Super Tuesday’s matchups marked an important milestone for the 2016 Presidential Election. As many polls and pundits predicted, the two winners of the night were Donald Trump and former Secretary of State Hillary Clinton. Both Senator Ted Cruz and Senator Bernie Sanders, however, were able to pick up a few critical wins to remain viable alternatives to the frontrunners.
Notably, Super Tuesday illustrated just how deeply Trump and his rhetoric have captured the Republican primary electorate. He won seven of the 11 states that voted. He also won over a diverse voter base – from white, working-class moderate voters in New England to evangelical voters in the Deep South. More than 8.5 million Republicans cast ballots on Super Tuesday, shattering turnout numbers from 2012 and reflecting the record numbers set during the 2008 Democratic primary. Comparatively, Democrat voters, while passionate, fell short of the GOP turnout with approximately 5.9 million voters casting their ballot.
Separate and apart from the conversation about the likelihood of Trump’s nomination, we really ought to keep our ears to the ground about the elements of Trump’s message that resonate with so many Americans. After all, 50 percent of Republican primary voters have taken to the polls to give him their support. Still there is a deep concern brewing over Trump’s prospects in the fall. Notable figures within the GOP establishment – including former Massachusetts Governor Mitt Romney, the Republican presidential candidate from the past two elections – have publicly questioned Trump’s suitability for the presidency.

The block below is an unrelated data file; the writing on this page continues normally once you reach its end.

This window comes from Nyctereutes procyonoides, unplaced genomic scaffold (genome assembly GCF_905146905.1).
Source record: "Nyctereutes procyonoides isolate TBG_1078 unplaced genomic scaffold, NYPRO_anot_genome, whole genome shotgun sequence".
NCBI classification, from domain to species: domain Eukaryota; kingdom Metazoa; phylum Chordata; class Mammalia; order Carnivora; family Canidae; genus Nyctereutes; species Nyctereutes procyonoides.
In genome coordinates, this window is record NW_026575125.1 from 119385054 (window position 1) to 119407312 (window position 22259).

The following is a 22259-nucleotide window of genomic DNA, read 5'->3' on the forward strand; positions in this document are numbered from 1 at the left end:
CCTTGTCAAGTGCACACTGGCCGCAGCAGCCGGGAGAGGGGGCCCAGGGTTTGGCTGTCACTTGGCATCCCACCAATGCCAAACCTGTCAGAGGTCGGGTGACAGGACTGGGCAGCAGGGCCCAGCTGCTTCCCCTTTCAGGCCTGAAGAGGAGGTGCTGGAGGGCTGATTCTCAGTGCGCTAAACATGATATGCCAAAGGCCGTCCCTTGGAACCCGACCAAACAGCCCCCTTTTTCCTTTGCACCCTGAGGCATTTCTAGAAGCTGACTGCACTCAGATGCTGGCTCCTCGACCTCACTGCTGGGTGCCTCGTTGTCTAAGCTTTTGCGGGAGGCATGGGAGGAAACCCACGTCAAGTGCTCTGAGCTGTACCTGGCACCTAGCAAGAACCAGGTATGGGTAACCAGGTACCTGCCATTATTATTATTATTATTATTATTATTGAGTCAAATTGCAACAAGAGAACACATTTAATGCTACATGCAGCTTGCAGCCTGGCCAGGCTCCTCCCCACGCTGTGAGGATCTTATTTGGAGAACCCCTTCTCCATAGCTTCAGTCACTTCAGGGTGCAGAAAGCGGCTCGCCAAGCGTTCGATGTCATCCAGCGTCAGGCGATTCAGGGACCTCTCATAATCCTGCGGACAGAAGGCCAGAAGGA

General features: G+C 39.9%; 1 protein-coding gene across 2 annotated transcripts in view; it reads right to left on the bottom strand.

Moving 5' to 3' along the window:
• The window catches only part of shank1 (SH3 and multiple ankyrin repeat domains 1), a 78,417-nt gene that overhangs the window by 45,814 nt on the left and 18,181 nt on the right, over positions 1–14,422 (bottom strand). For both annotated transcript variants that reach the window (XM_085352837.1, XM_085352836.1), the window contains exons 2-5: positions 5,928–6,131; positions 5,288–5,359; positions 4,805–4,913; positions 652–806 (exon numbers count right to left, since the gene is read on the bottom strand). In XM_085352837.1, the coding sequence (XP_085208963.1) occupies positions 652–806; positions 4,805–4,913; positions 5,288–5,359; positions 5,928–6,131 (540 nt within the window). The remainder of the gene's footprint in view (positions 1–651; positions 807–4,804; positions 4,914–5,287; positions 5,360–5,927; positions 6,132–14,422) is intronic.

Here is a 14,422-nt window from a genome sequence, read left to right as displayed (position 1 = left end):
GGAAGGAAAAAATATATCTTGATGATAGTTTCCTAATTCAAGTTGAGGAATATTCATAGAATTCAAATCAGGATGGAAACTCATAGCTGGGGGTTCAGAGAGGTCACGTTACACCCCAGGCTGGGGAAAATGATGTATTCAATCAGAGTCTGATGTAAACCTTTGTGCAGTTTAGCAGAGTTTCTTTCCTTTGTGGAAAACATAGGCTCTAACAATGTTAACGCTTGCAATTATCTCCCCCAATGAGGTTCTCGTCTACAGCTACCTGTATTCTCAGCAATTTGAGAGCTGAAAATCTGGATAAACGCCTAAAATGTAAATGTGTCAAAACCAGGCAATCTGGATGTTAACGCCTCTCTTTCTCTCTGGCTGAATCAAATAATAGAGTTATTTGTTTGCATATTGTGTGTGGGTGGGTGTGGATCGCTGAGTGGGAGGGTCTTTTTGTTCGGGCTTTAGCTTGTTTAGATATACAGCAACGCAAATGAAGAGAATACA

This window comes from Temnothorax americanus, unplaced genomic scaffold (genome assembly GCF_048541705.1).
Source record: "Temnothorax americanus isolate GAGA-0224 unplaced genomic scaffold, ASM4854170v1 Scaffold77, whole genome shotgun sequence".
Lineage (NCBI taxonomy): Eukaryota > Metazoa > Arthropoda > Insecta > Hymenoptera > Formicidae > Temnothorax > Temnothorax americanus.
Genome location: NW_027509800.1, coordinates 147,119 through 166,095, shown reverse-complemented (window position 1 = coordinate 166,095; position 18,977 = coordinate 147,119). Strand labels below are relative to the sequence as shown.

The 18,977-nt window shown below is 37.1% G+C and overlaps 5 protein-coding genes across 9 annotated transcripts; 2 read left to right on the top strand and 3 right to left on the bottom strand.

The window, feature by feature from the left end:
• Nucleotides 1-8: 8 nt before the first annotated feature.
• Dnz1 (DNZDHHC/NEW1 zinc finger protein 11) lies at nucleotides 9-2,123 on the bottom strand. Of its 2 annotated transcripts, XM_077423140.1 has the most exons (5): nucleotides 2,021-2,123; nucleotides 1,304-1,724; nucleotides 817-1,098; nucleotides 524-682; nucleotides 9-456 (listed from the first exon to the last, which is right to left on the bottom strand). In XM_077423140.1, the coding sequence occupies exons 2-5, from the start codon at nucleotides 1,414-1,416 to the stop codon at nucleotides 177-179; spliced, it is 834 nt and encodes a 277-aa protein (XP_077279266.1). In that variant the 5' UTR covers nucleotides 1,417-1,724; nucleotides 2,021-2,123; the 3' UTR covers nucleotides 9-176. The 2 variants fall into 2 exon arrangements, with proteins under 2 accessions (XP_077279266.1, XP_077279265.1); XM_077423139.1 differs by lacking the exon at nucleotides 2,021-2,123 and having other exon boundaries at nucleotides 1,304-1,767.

On the other end of the spectrum, we also cannot dismiss the central message of Senator Sanders’ campaign and his calls for a “political revolution.” Despite Secretary Clinton’s growing momentum, Senator Sanders may represent the American mindset more closely than the Democratic primary contest results have indicated.
The 2016 Presidential Election has been characterized by anti-establishment candidates on both sides of the aisle. Regardless of whom we elect as our next president, the Democratic and Republican parties owe it to their voters to take time to listen to and reflect on Americans’ calls for change and their dissatisfaction with the current political landscape as we look beyond 2016 and to our future as one united nation.
To continue the conversation, connect with Thomas P. O’Neill III on Twitter or by phone at (617) 646-1000.